The subsequent legal battles were supposed to bring justice and compensation to the victims. In 2020, a settlement was announced, promising to distribute hundreds of millions to those affected, with special consideration for children who are most vulnerable to lead poisoning. However, the distribution has been marred by delays and a complex claims process that has left many, especially adults, in limbo or left out.

#### The Injustice of the Settlement Allocation

As it stands, the adult plaintiffs, who also suffered immensely, have the smallest pool of money allocated to them. This disparity is compounded by the fact that lawyers stand to claim a significant portion of the compensation through commissions and contingency fees, even on the interest accrued on these unpaid settlement dollars. This is not just deeply unfair; it is morally reprehensible.

#### The Moral and Legal Imperative

The accrued interest on the unpaid settlement dollars represents a financial growth that has nothing to do with the efforts of the lawyers involved. Allocating this interest to the adult plaintiffs’ fund, free of legal deductions, is not only a matter of fairness but also a moral obligation. It would serve as a small rectification for the myriad burdens the people of Flint have borne – from the health impacts to the economic hardships like loss of property value and the expense of bottled water.

There is legal precedent for such an action; the principle of equitable distribution in settlements, especially in cases of mass tort, argues for a fair and just allocation of funds that reflects the suffering and needs of the plaintiffs. The courts have the authority and the moral duty to intervene when the distribution of settlements perpetuates injustice rather than rectifying it.

#### A Call to Action

As we stand on the brink of a decade since the Flint water crisis began, it is incumbent upon us, as a society, to advocate for justice and equity for the victims. The redirection of accrued interest to the adult plaintiffs’ pool, free from legal deductions, is a critical step towards amending the wrongs inflicted upon the residents of Flint. It is a call for a reevaluation of the values we uphold in our justice system, a system that should prioritize the well-being of victims over the financial gain of legal practitioners.

Our government and the representatives we elect our supposed to protect its citizens. The great people of Flint have dreams too, only to see them turn into a decade nightmare by their very people who were supposed to support their growth and foster those dreams.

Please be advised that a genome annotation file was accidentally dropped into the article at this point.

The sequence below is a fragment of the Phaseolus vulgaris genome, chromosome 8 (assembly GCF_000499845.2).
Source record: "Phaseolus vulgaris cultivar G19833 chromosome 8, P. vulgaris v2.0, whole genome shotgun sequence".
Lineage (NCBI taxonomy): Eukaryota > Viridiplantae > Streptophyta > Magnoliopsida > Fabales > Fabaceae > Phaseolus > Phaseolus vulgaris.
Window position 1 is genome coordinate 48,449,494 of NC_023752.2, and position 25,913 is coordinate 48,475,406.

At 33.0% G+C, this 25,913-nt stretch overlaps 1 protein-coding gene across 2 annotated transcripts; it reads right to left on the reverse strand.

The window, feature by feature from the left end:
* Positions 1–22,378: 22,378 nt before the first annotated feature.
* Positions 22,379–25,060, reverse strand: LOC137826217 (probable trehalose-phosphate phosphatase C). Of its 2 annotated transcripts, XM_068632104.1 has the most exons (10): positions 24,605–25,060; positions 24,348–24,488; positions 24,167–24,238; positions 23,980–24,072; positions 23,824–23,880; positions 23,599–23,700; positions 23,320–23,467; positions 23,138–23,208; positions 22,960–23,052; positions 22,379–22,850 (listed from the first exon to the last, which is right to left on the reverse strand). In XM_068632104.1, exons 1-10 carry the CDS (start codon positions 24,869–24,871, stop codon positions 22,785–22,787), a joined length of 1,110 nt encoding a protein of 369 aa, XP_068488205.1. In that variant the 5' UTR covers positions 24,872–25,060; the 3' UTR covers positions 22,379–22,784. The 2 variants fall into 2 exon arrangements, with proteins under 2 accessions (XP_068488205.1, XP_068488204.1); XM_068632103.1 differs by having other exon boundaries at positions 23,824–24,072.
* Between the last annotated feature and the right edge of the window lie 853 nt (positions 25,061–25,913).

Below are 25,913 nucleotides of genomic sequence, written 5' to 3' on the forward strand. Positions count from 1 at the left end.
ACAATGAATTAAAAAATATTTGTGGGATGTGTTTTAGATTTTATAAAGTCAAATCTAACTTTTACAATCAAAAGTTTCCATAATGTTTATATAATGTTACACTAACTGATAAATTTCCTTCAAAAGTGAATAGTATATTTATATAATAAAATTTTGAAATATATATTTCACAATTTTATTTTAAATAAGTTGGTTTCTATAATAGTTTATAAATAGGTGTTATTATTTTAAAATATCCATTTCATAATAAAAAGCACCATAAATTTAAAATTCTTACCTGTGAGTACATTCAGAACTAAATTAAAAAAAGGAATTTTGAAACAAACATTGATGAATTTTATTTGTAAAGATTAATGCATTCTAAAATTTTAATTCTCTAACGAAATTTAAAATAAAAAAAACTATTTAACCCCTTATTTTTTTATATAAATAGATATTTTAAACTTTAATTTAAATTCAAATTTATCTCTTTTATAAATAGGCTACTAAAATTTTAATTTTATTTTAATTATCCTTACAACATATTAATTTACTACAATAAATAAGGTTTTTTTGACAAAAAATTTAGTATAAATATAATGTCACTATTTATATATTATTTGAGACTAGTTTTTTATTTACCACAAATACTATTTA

A few days ago in conjunction with the National Clean Water collective I went to the home of a Flint resident to test their water. Amanda is a wife and mother of four and despite the myriad of hardships over the past ten years for her and her  husband who dealt with incarceration and her kids who’ve experienced depression and development issues she remains steadfast and hopeful, but detailed to me so many injustices. The following is just a snapshot of what Amanda shared with me:

“The past ten years have  been so hard for so many of us—  especially knowing  they poisoned all of us but most of all children, and their purity and not knowing and still not fully understanding the dangers and disadvantages— their behavior, breathing, hair loss, rashes, the anxiety to drink from fountains even if they are far away from Flint— The financial burden of extra gas and water jugs and buying bottles for years. And the fact that our water bill is even telling us that it is higher than usual, and I’m hearing our bill is already higher than most cities. It’s been so, so hard.”

Amanda’s tears and the tears of the community must be met with a fight for compensation so people can afford to rebuild their lives completely destroyed by multiple harmful choices made by people who were supposed to be protecting their best interests.

The Flint water crisis is a test of our collective moral and ethical compass. Let us not fail the people of Flint again by allowing legal greed to dilute their long-overdue compensation. It is time for aggressive action, for the courts to assert their role in ensuring that justice, in its truest form, is finally served. The people of Flint have suffered far too long under the weight of a crisis they did not create.

Let us ensure that their compensation, at the very least, is not siphoned away by those who have not shared in their suffering. The full $46M must be distributed to the residents immediately and without delay.